Democratic hopefuls for Kane state's attorney differ on body cameras, diversion program policy
Two candidates seeking the Democratic nomination for Kane County state's attorney differ on how police body camera evidence should be reviewed and whether people should plead guilty as a condition of getting into pretrial diversion programs.
Jamie Mosser, of St. Charles, says more prosecutors are needed to review hours upon hours of videos, whether it's from a police body camera, squad car camera or home security system, to properly evaluate cases.
Junaid "J" Afeef, of Elgin, wants more personnel to review police body camera video to monitor whether officers are turning them off to mask potential misconduct.
The winner between Democrats Afeef and Mosser in the March 17 primary will face Robert Spence, a Batavia Republican, in the Nov. 3 general election for the four-year seat. State's Attorney Joe McMahon is not seeking a third, full term.
In recent Daily Herald endorsement interviews and at Elgin Area League of Women Voter forums, both Democrats shared their positions.
Felony case filings are up 23.3 percent from 2015, and Mosser says more prosecutors are needed to review video evidence, which can be in the tens of hours even for a seemingly routine DUI arrest. For example, each squad car could have a video camera, and if five officers respond to a 2-hour incident, that's 10 hours of video to review.
"A prosecutor who has to do justice has to review every piece of evidence, not just sift through it, not wait for a defense attorney to bring something (exculpatory) to them," Mosser said.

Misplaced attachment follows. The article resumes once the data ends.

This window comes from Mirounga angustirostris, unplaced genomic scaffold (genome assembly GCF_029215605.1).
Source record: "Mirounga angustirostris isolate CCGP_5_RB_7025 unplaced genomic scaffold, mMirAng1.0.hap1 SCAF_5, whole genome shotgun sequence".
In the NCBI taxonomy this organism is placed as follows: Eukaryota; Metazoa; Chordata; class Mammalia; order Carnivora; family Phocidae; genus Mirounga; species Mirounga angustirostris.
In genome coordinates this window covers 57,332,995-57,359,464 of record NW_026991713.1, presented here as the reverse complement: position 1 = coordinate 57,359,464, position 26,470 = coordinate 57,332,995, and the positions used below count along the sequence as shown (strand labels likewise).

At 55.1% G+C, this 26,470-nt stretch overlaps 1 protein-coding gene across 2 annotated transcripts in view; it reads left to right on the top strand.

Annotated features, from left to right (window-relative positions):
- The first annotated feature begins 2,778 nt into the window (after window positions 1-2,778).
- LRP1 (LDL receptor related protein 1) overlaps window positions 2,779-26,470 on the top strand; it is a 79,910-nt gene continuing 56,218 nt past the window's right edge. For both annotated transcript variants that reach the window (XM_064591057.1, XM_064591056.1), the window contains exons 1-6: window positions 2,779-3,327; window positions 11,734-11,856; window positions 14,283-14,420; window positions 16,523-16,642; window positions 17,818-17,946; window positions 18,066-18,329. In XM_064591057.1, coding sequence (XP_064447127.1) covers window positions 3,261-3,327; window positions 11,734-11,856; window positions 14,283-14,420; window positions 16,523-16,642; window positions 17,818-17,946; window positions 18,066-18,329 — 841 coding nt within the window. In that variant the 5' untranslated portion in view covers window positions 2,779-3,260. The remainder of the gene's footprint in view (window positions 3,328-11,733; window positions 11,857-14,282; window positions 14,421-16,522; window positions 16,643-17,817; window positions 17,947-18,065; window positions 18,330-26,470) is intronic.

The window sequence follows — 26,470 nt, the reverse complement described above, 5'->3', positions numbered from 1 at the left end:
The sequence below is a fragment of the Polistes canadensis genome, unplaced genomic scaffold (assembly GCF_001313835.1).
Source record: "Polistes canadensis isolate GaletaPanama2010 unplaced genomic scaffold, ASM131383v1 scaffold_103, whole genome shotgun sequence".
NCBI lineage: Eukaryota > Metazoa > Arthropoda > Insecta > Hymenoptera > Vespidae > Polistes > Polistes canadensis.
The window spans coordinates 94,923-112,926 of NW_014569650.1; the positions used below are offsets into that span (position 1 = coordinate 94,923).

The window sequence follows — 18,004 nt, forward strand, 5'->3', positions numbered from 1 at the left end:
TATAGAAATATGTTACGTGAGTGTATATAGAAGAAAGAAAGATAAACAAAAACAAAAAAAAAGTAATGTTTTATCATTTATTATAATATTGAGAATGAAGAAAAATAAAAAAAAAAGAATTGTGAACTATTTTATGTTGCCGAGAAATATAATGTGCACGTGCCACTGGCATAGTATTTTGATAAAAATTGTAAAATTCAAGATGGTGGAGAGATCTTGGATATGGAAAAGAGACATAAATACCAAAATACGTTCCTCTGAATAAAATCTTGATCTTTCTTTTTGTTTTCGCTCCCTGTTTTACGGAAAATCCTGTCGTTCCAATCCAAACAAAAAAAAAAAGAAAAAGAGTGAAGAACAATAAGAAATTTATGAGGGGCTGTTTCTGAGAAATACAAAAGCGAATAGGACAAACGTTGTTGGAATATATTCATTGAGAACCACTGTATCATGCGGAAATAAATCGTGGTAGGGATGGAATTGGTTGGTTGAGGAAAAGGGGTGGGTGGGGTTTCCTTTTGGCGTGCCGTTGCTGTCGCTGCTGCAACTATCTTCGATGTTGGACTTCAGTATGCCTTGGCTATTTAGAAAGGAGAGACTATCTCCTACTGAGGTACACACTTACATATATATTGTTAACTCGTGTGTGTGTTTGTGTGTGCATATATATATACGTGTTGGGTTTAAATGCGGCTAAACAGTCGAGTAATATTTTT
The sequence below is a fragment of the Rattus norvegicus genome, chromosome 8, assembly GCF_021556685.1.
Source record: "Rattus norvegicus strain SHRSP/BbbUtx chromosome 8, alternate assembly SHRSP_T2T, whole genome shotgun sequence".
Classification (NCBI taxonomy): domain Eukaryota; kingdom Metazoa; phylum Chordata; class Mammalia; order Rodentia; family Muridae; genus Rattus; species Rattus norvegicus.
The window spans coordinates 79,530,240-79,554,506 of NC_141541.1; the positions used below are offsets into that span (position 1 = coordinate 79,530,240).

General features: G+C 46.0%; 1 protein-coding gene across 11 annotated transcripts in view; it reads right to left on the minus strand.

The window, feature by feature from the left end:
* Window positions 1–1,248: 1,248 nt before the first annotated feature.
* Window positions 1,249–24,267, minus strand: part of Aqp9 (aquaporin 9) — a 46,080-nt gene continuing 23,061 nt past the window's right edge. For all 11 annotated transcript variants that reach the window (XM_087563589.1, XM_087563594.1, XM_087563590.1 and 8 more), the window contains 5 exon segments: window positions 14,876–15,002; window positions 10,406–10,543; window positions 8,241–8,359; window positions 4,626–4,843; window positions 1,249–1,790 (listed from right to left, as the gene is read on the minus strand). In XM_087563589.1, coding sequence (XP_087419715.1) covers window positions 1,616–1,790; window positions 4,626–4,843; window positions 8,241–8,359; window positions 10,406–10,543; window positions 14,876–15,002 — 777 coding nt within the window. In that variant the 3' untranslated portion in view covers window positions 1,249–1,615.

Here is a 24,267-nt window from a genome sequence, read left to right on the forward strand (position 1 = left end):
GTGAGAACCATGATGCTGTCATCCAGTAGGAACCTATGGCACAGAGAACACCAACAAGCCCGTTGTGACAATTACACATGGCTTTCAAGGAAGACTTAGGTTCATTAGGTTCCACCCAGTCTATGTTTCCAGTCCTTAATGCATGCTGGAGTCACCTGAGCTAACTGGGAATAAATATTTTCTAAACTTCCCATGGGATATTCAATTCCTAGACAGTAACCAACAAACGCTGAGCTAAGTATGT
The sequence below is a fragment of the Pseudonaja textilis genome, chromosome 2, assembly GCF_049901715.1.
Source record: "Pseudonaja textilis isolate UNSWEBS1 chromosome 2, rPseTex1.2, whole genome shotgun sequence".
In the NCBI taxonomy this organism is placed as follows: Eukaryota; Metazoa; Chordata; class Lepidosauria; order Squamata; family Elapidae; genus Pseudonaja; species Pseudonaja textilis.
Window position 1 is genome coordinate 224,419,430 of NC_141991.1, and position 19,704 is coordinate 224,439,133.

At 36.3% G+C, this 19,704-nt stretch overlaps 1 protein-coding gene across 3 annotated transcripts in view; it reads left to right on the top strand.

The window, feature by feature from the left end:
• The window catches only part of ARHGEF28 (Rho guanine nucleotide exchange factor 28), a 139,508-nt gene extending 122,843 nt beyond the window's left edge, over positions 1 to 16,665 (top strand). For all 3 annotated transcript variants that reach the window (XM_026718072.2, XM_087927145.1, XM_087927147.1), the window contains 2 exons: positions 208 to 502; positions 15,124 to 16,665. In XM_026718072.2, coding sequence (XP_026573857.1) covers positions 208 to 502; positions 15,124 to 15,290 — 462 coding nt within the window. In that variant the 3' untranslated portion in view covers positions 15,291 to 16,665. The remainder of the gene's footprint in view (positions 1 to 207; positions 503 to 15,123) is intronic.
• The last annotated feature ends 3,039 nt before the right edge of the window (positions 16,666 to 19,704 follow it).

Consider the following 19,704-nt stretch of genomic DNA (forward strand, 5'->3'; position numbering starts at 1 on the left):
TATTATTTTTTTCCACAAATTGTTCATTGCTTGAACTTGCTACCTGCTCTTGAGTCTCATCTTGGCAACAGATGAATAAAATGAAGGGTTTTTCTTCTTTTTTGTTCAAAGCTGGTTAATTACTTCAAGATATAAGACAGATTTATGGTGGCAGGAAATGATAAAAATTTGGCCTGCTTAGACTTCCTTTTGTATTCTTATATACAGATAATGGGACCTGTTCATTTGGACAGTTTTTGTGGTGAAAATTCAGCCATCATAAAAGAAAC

Afeef wants a researcher or outside party to monitor overall police body camera use for potential abuses.
"So we can start cataloging cases where those videos are missing to see of there's a pattern of certain officers in certain types of cases where that video is not available," Afeef said. "Now, it might be for a good, benign reason, but you and I don't know that."
Both candidates agree that pretrial diversion programs are needed and appropriate for some types of first-time offenses. However, Afeef doesn't see the need to have a defendant plead guilty as a condition to enter a program.
"That's a problem," Afeef said. "We all know that if you have an addiction, you are going to have relapses and we know it's a long process to recovery. So a diversion program that requires an individual to admit guilt before he or she has a chance to avail him or herself of that opportunity simply doesn't work. So we need to get rid of that."
Mosser said it's important for a defendant to first accept responsibility and the county needs to "beef up" its diversion programs in general.
"It's important for them to admit their guilt," she said. "Most treatment providers are going to tell you those individuals are more successful in the beginning because they've admitted it and they own it."
In many Kane County diversion programs, a defendant will plead guilty, enter a program and once it is completed, prosecutors will vacate, or dismiss, the guilty plea. If that defendant fails to complete the program, prosecutors have a guilty plea in place and can move forward with a potential jail or prison sentence.
Early voting has begun at select locations and will run through March 16.